The Irishman 2019 Review
Posted 2020-01-22 14:17:45
The Irishman 2019
Cast : Al Pacino - Robert De Niro - Joe Pesci - Harvey Keitel - Ray Romano - Bobby Cannavale - Anna Paquin - Stephen Graham
Rating: R (for pervasive language and strong violence)
Genre: Drama, Mystery & Suspense
Directed By: Martin Scorsese
Written By: Steven Zaillian
In Theaters: Nov 1, 2019 Limited
On Disc/Streaming: Nov 27, 2019
Runtime: 209 minutes
Frank "The Irishman" Sheeran is a man with a lot on his mind. The former labor union high official and hitman, learned to kill serving in Italy during the Second World War. He now looks back on his life and the hits that defined his mob career, maintaining connections with the Bufalino crime family. In particular, the part he claims to have played in the disappearance of his life-long friend, Jimmy Hoffa, the former president of the International Brotherhood of Teamsters, who mysteriously vanished in late July 1975 at the age of 62.
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when you are old and gray and full of sleep, what will you talk about? Your grandchildren? The far-off scents and tastes of your own childhood? Your first love? Or that time when you walked into Umberto’s Clam House and shot Crazy Joe, only you didn’t whack him right, so he runs outta there, more like stumbles, and you follow the guy and finish him off on the sidewalk, you know, pop pop, close the deal? The sorry fate of Joe is one of the many events recalled for us by Frank Sheeran (Robert De Niro), in “The Irishman,” as he sits in a nursing home and summons up remembrance of kills past.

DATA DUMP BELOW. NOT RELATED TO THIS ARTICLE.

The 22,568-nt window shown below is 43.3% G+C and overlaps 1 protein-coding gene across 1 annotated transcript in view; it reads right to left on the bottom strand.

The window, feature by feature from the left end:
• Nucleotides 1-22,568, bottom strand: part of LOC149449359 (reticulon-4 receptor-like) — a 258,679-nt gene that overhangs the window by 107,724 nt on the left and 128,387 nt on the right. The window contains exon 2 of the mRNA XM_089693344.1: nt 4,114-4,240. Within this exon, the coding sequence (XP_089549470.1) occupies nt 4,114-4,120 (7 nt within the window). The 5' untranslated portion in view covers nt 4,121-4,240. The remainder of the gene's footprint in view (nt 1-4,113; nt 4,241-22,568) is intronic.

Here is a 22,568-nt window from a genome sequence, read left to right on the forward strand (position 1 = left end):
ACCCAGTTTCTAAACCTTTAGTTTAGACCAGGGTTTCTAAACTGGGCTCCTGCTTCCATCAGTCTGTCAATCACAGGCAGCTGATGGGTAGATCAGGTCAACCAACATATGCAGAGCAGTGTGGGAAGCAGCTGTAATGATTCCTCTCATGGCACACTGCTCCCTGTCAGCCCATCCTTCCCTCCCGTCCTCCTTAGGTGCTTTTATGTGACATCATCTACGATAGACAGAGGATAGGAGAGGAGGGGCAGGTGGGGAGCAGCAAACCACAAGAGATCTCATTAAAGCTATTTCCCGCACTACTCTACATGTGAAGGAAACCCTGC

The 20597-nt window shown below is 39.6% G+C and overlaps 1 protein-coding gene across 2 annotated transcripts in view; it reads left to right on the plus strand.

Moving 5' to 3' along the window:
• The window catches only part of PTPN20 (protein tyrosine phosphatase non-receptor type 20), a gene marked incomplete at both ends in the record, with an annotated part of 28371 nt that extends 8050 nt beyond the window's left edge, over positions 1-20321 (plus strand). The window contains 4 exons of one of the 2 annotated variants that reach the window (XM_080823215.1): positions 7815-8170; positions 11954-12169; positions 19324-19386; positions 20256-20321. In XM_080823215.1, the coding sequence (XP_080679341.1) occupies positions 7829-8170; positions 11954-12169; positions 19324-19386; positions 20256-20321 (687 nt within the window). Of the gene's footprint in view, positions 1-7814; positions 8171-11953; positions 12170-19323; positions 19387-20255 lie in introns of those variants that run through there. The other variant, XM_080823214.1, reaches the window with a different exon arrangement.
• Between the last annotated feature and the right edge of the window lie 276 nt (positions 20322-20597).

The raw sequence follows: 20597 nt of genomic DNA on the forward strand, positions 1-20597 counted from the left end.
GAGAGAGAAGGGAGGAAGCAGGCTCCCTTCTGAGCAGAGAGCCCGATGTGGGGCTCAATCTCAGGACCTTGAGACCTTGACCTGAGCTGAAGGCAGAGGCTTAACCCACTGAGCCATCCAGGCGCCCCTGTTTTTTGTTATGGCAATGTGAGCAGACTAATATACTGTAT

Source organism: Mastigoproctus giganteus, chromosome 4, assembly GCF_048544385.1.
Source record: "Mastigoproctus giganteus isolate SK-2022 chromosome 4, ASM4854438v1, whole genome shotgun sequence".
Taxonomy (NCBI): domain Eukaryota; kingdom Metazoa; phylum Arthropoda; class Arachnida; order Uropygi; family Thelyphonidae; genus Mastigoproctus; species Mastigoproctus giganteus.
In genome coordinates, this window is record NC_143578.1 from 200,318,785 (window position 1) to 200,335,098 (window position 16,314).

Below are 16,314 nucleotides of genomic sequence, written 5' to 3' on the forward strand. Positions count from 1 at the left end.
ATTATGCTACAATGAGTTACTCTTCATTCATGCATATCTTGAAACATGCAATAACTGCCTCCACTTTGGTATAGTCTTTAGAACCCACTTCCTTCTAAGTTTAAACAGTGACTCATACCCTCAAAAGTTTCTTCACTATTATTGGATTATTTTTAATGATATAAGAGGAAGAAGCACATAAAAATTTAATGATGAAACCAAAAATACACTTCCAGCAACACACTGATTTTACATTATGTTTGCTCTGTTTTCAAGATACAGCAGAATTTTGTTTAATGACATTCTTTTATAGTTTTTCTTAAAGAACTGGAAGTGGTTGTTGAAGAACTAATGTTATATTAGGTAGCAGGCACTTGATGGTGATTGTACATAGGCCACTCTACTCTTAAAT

The tale is told in flashback, either in voice-over or to the camera, with Frank looking directly—and disconcertingly—toward us, as if he were being interviewed for a documentary. To and fro we glide, across the decades, tracing Frank’s ascent, decline, and fall. We see him as a hale young fellow, delivering sides of meat, and then as a fixer for the Bufalinos, who are not, as the name suggests, the reigning monarchs of the mozzarella trade but a noted criminal clan in Philadelphia. Frank, arraigned on a charge of theft, is defended by Bill Bufalino (Ray Romano) and befriended by Bill’s cousin Russell (Joe Pesci), who becomes a soul mate for life. Frank soon graduates from fixing to whacking, with Scorsese, as so often, eschewing grandeur for the downbeat detail—a gun handed over in a brown paper bag, with no more fuss than a sandwich.
The next step up finds Frank being presented to Jimmy Hoffa (Al Pacino), whose command of the Teamsters is absolute, and who needs a bodyguard. It’s instructive to compare Pacino’s Hoffa with Jack Nicholson’s, in the underrated “Hoffa” (1992). Pacino is leaner and louder, with a wary stare in those haunted orbs; Nicholson is more of a bulldog—foursquare, wasting fewer words, and thus, for my money, providing a more tenacious bite. Also, Pacino fails to shed the tic that has pervaded the second half of his career. Whatever the role, he stretches out a word of one syllable into two, or even three, and declaims each syllable at a different pitch. So, as Hoffa, he doesn’t say “fraud.” He says “frahr-aud.” Call it irritable-vowel syndrome, and leave it at that.